Self Signed SSL/TLS Certificate with IP Address
Create a self signed certificate using only an IP address, not a hostname or domain name.
I am working on setting up a Kubernetes cluster using Rancher on a set of VirtualBox VMs managed by Vagrant to run applications in Docker containers. Woah — that’s a mouthful! While this is one somewhat complicated case, there are lots of other reasons you may want to create a self-signed certificate. Obviously, you never want to run with a self-signed cert in production, but you can use them to run and test Apache web servers, Nginx, Express.js servers, and many more.
So how do I create a self signed certificate for an IP Address?
- Create a certificate request configuration file that uses a Subject Alternate Name.
- Use OpenSSL
reqcommand to gerenate the certificate.
- Verify the certificate content
- Install the certificate to your server (Apache, Express, private Docker registry, etc...)
One of the fun things I need to do for my current project is to set up the private Docker registry on one VM node that all the other VM nodes can pull images from. I am setting up a test environment, so I could configure it as an insecure Docker registry, however, since I will need to set up the registry in production with a real cert at some point, I decided to get the registry working using a self-signed cert instead. To do this we will use openssl.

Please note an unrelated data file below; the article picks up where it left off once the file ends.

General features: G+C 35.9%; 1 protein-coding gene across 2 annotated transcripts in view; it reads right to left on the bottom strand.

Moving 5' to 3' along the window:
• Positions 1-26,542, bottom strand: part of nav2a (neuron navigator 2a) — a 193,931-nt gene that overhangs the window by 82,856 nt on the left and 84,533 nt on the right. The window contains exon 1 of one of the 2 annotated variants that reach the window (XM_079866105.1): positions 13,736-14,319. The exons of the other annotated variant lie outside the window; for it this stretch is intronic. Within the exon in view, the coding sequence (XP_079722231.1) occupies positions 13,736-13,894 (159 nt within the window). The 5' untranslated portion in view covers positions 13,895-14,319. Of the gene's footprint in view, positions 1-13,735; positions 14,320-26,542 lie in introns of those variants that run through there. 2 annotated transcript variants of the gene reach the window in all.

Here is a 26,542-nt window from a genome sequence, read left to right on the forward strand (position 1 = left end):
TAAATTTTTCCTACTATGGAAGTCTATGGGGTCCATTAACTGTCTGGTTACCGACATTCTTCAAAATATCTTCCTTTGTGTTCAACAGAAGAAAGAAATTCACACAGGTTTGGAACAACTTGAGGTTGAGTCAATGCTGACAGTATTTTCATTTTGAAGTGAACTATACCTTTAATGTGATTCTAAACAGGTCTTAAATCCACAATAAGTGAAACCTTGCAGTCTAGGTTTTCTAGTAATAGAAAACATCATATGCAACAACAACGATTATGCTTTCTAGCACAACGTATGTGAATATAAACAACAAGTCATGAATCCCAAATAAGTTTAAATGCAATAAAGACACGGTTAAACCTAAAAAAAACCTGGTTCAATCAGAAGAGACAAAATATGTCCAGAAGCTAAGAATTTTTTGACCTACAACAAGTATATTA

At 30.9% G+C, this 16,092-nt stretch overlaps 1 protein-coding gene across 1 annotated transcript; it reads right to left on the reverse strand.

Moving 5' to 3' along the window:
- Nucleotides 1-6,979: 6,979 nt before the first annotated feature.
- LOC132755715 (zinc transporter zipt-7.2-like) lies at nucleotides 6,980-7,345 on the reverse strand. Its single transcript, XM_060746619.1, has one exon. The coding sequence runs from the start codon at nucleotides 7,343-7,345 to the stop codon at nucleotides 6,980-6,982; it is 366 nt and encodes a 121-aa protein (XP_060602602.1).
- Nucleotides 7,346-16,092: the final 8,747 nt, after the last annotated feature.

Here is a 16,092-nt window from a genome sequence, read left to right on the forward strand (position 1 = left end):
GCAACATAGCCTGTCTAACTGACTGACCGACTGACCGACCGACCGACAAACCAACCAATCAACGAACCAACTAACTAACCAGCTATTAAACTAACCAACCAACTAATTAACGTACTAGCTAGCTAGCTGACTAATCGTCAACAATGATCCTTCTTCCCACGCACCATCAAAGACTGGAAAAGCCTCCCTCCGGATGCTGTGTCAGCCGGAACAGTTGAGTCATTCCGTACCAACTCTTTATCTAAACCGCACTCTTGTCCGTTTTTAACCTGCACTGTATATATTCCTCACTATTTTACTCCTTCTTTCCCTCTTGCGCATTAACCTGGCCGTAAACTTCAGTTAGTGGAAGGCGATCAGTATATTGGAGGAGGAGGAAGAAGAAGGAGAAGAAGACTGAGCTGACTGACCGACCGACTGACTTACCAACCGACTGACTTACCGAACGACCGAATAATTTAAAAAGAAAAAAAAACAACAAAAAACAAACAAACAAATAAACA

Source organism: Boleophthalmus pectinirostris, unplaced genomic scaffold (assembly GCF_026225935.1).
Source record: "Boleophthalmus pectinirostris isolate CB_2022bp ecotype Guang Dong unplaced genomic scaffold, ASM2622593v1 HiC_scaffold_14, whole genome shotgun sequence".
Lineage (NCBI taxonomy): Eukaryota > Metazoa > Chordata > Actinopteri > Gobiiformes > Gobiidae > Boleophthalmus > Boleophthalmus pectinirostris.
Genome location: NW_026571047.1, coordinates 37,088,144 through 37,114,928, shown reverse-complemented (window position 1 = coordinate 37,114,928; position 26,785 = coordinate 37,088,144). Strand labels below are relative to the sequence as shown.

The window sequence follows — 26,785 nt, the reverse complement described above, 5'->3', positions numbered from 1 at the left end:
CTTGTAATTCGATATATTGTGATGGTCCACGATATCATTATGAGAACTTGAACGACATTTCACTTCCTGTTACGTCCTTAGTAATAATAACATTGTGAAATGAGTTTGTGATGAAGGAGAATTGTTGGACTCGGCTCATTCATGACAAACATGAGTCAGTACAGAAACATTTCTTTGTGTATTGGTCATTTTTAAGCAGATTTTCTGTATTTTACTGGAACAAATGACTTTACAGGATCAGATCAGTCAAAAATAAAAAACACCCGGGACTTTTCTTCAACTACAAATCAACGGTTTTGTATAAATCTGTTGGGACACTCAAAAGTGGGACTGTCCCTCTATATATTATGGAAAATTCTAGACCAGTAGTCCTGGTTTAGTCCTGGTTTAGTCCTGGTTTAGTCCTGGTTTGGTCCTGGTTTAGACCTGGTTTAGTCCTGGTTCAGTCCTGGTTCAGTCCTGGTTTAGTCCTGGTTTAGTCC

There are other methods to achiveve this; this is only one method. To get the self signed cert to work with just an IP (not a domain name), we will specify a subject alternative name (SAN) for the IP.
- Create a request configuration file as follows (this is just a plain text file — and you can name it whatever you like):
[req] default_bits = 4096 default_md = sha256 distinguished_name = req_distinguished_name x509_extensions = v3_req prompt = no [req_distinguished_name] C = US ST = VA L = SomeCity O = MyCompany OU = MyDivision CN = 192.168.13.10 [v3_req] keyUsage = keyEncipherment, dataEncipherment extendedKeyUsage = serverAuth subjectAltName = @alt_names [alt_names] IP.1 = 192.168.13.10
The two key things you need to be concerned about are the CN field and the alt_names section at the bottom.
The CN field needs to be the IP address of the server, in my case the VM running the private Docker registry. The alt_names section must have an entry with the IP address.
- Generate the certificate and private key using the config file you created above:
openssl req -new -nodes -x509 -days 365 -keyout domain.key -out domain.crt -config <path/to/req/file/from/above>
- Verify the certificate has an IP SAN by running the following command:
openssl x509 -in domain.crt -noout -text
This will output the contents of the cert for you to inspect. While there is a lot there, you are looking for a couple lines like this:
X509v3 Subject Alternative Name: IP Address:192.168.13.10
Now you can install the self-signed cert into the application/server you are trying to run. For me, this is the Docker registry, but could be an Apache web server, a Node Express.js server, etc.
Let me know in the comments how this worked for you!